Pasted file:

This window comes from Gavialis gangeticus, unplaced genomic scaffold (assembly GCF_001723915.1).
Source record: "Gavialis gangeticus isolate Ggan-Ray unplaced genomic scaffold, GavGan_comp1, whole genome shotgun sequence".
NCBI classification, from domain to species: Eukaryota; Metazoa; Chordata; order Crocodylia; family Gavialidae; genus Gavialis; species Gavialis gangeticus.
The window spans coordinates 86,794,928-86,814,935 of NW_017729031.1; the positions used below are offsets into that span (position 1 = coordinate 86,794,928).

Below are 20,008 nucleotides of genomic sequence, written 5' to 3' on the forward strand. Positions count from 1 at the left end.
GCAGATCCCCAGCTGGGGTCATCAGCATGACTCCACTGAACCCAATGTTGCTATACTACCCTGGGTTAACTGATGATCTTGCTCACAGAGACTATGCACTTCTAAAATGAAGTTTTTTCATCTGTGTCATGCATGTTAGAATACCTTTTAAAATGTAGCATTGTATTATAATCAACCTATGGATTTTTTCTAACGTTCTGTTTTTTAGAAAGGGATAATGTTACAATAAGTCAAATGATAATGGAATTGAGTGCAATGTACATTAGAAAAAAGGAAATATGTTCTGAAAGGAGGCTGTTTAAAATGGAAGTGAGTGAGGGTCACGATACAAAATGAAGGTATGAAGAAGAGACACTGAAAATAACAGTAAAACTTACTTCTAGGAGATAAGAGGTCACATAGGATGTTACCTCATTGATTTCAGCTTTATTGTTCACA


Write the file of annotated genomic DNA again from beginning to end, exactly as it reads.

This window comes from Gavialis gangeticus, unplaced genomic scaffold (assembly GCF_001723915.1).
Source record: "Gavialis gangeticus isolate Ggan-Ray unplaced genomic scaffold, GavGan_comp1, whole genome shotgun sequence".
NCBI classification, from domain to species: Eukaryota; Metazoa; Chordata; order Crocodylia; family Gavialidae; genus Gavialis; species Gavialis gangeticus.
The window spans coordinates 86,794,928-86,814,935 of NW_017729031.1; the positions used below are offsets into that span (position 1 = coordinate 86,794,928).

Below are 20,008 nucleotides of genomic sequence, written 5' to 3' on the forward strand. Positions count from 1 at the left end.
GCAGATCCCCAGCTGGGGTCATCAGCATGACTCCACTGAACCCAATGTTGCTATACTACCCTGGGTTAACTGATGATCTTGCTCACAGAGACTATGCACTTCTAAAATGAAGTTTTTTCATCTGTGTCATGCATGTTAGAATACCTTTTAAAATGTAGCATTGTATTATAATCAACCTATGGATTTTTTCTAACGTTCTGTTTTTTAGAAAGGGATAATGTTACAATAAGTCAAATGATAATGGAATTGAGTGCAATGTACATTAGAAAAAAGGAAATATGTTCTGAAAGGAGGCTGTTTAAAATGGAAGTGAGTGAGGGTCACGATACAAAATGAAGGTATGAAGAAGAGACACTGAAAATAACAGTAAAACTTACTTCTAGGAGATAAGAGGTCACATAGGATGTTACCTCATTGATTTCAGCTTTATTGTTCACA